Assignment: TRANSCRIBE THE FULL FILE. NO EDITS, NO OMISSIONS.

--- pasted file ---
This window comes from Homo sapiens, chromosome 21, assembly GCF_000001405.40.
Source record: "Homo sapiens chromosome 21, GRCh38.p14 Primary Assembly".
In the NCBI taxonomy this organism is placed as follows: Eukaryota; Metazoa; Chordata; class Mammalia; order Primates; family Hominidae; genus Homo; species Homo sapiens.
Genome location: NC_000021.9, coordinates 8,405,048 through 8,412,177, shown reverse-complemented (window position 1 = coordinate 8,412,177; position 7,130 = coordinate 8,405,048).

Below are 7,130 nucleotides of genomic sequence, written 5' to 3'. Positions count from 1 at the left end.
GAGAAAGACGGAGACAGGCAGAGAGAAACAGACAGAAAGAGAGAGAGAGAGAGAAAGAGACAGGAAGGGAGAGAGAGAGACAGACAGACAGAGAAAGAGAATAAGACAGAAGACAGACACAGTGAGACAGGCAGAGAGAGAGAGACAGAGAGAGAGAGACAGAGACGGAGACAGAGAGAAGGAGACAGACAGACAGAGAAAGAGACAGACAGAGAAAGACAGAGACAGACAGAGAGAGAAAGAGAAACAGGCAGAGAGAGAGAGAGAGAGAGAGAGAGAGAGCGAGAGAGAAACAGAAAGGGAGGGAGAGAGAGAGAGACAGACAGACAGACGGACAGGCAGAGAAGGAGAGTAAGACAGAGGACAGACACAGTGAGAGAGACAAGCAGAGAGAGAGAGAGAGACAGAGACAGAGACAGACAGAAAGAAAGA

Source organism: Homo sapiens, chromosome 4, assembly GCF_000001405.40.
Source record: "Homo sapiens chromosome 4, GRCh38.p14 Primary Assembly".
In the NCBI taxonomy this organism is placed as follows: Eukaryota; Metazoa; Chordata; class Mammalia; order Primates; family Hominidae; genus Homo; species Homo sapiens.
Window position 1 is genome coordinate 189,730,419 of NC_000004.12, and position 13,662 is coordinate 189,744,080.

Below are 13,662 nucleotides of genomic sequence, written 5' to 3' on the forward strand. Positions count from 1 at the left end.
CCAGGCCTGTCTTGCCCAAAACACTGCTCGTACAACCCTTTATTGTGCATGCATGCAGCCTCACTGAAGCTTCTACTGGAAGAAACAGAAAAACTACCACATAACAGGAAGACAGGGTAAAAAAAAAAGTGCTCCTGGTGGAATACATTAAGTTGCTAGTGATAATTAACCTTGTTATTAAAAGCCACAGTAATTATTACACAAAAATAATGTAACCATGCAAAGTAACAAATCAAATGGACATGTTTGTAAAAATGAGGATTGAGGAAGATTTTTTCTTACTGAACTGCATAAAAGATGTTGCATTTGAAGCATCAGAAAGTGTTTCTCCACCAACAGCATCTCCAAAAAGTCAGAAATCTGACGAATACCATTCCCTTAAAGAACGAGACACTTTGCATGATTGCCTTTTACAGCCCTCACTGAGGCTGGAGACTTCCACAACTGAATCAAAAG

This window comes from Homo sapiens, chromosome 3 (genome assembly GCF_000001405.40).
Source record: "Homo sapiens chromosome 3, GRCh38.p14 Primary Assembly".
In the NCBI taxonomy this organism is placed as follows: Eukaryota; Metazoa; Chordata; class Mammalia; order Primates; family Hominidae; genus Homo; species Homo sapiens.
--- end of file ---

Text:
This window comes from Homo sapiens, chromosome 21, assembly GCF_000001405.40.
Source record: "Homo sapiens chromosome 21, GRCh38.p14 Primary Assembly".
In the NCBI taxonomy this organism is placed as follows: Eukaryota; Metazoa; Chordata; class Mammalia; order Primates; family Hominidae; genus Homo; species Homo sapiens.
Genome location: NC_000021.9, coordinates 8,405,048 through 8,412,177, shown reverse-complemented (window position 1 = coordinate 8,412,177; position 7,130 = coordinate 8,405,048).

Below are 7,130 nucleotides of genomic sequence, written 5' to 3'. Positions count from 1 at the left end.
GAGAAAGACGGAGACAGGCAGAGAGAAACAGACAGAAAGAGAGAGAGAGAGAGAAAGAGACAGGAAGGGAGAGAGAGAGACAGACAGACAGAGAAAGAGAATAAGACAGAAGACAGACACAGTGAGACAGGCAGAGAGAGAGAGACAGAGAGAGAGAGACAGAGACGGAGACAGAGAGAAGGAGACAGACAGACAGAGAAAGAGACAGACAGAGAAAGACAGAGACAGACAGAGAGAGAAAGAGAAACAGGCAGAGAGAGAGAGAGAGAGAGAGAGAGAGAGCGAGAGAGAAACAGAAAGGGAGGGAGAGAGAGAGAGACAGACAGACAGACGGACAGGCAGAGAAGGAGAGTAAGACAGAGGACAGACACAGTGAGAGAGACAAGCAGAGAGAGAGAGAGAGACAGAGACAGAGACAGACAGAAAGAAAGA

Source organism: Homo sapiens, chromosome 4, assembly GCF_000001405.40.
Source record: "Homo sapiens chromosome 4, GRCh38.p14 Primary Assembly".
In the NCBI taxonomy this organism is placed as follows: Eukaryota; Metazoa; Chordata; class Mammalia; order Primates; family Hominidae; genus Homo; species Homo sapiens.
Window position 1 is genome coordinate 189,730,419 of NC_000004.12, and position 13,662 is coordinate 189,744,080.

Below are 13,662 nucleotides of genomic sequence, written 5' to 3' on the forward strand. Positions count from 1 at the left end.
CCAGGCCTGTCTTGCCCAAAACACTGCTCGTACAACCCTTTATTGTGCATGCATGCAGCCTCACTGAAGCTTCTACTGGAAGAAACAGAAAAACTACCACATAACAGGAAGACAGGGTAAAAAAAAAAGTGCTCCTGGTGGAATACATTAAGTTGCTAGTGATAATTAACCTTGTTATTAAAAGCCACAGTAATTATTACACAAAAATAATGTAACCATGCAAAGTAACAAATCAAATGGACATGTTTGTAAAAATGAGGATTGAGGAAGATTTTTTCTTACTGAACTGCATAAAAGATGTTGCATTTGAAGCATCAGAAAGTGTTTCTCCACCAACAGCATCTCCAAAAAGTCAGAAATCTGACGAATACCATTCCCTTAAAGAACGAGACACTTTGCATGATTGCCTTTTACAGCCCTCACTGAGGCTGGAGACTTCCACAACTGAATCAAAAG

This window comes from Homo sapiens, chromosome 3 (genome assembly GCF_000001405.40).
Source record: "Homo sapiens chromosome 3, GRCh38.p14 Primary Assembly".
In the NCBI taxonomy this organism is placed as follows: Eukaryota; Metazoa; Chordata; class Mammalia; order Primates; family Hominidae; genus Homo; species Homo sapiens.